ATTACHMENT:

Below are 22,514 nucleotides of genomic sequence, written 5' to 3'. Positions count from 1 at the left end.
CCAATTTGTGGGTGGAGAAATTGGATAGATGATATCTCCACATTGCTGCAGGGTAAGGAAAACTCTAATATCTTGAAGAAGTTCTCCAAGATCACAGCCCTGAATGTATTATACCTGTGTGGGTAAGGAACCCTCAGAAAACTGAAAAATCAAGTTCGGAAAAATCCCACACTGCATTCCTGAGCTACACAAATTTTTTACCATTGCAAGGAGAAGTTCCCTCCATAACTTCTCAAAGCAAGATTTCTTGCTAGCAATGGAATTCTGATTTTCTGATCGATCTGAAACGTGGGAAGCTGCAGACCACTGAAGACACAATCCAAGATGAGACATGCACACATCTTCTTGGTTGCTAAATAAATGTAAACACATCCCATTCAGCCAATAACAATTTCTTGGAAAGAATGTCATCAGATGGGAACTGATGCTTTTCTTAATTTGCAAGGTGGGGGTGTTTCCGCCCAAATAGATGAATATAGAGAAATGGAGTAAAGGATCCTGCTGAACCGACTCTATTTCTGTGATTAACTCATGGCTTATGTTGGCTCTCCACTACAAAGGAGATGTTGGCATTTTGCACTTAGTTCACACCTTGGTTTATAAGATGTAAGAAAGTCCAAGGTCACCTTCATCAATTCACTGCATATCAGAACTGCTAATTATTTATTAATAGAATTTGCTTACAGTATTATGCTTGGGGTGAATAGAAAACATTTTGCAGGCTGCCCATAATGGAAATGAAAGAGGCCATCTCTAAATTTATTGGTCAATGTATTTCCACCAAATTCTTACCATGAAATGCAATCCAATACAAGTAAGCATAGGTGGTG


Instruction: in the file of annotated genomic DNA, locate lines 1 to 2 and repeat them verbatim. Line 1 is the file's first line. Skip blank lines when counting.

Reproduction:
Below are 22,514 nucleotides of genomic sequence, written 5' to 3'. Positions count from 1 at the left end.
CCAATTTGTGGGTGGAGAAATTGGATAGATGATATCTCCACATTGCTGCAGGGTAAGGAAAACTCTAATATCTTGAAGAAGTTCTCCAAGATCACAGCCCTGAATGTATTATACCTGTGTGGGTAAGGAACCCTCAGAAAACTGAAAAATCAAGTTCGGAAAAATCCCACACTGCATTCCTGAGCTACACAAATTTTTTACCATTGCAAGGAGAAGTTCCCTCCATAACTTCTCAAAGCAAGATTTCTTGCTAGCAATGGAATTCTGATTTTCTGATCGATCTGAAACGTGGGAAGCTGCAGACCACTGAAGACACAATCCAAGATGAGACATGCACACATCTTCTTGGTTGCTAAATAAATGTAAACACATCCCATTCAGCCAATAACAATTTCTTGGAAAGAATGTCATCAGATGGGAACTGATGCTTTTCTTAATTTGCAAGGTGGGGGTGTTTCCGCCCAAATAGATGAATATAGAGAAATGGAGTAAAGGATCCTGCTGAACCGACTCTATTTCTGTGATTAACTCATGGCTTATGTTGGCTCTCCACTACAAAGGAGATGTTGGCATTTTGCACTTAGTTCACACCTTGGTTTATAAGATGTAAGAAAGTCCAAGGTCACCTTCATCAATTCACTGCATATCAGAACTGCTAATTATTTATTAATAGAATTTGCTTACAGTATTATGCTTGGGGTGAATAGAAAACATTTTGCAGGCTGCCCATAATGGAAATGAAAGAGGCCATCTCTAAATTTATTGGTCAATGTATTTCCACCAAATTCTTACCATGAAATGCAATCCAATACAAGTAAGCATAGGTGGTG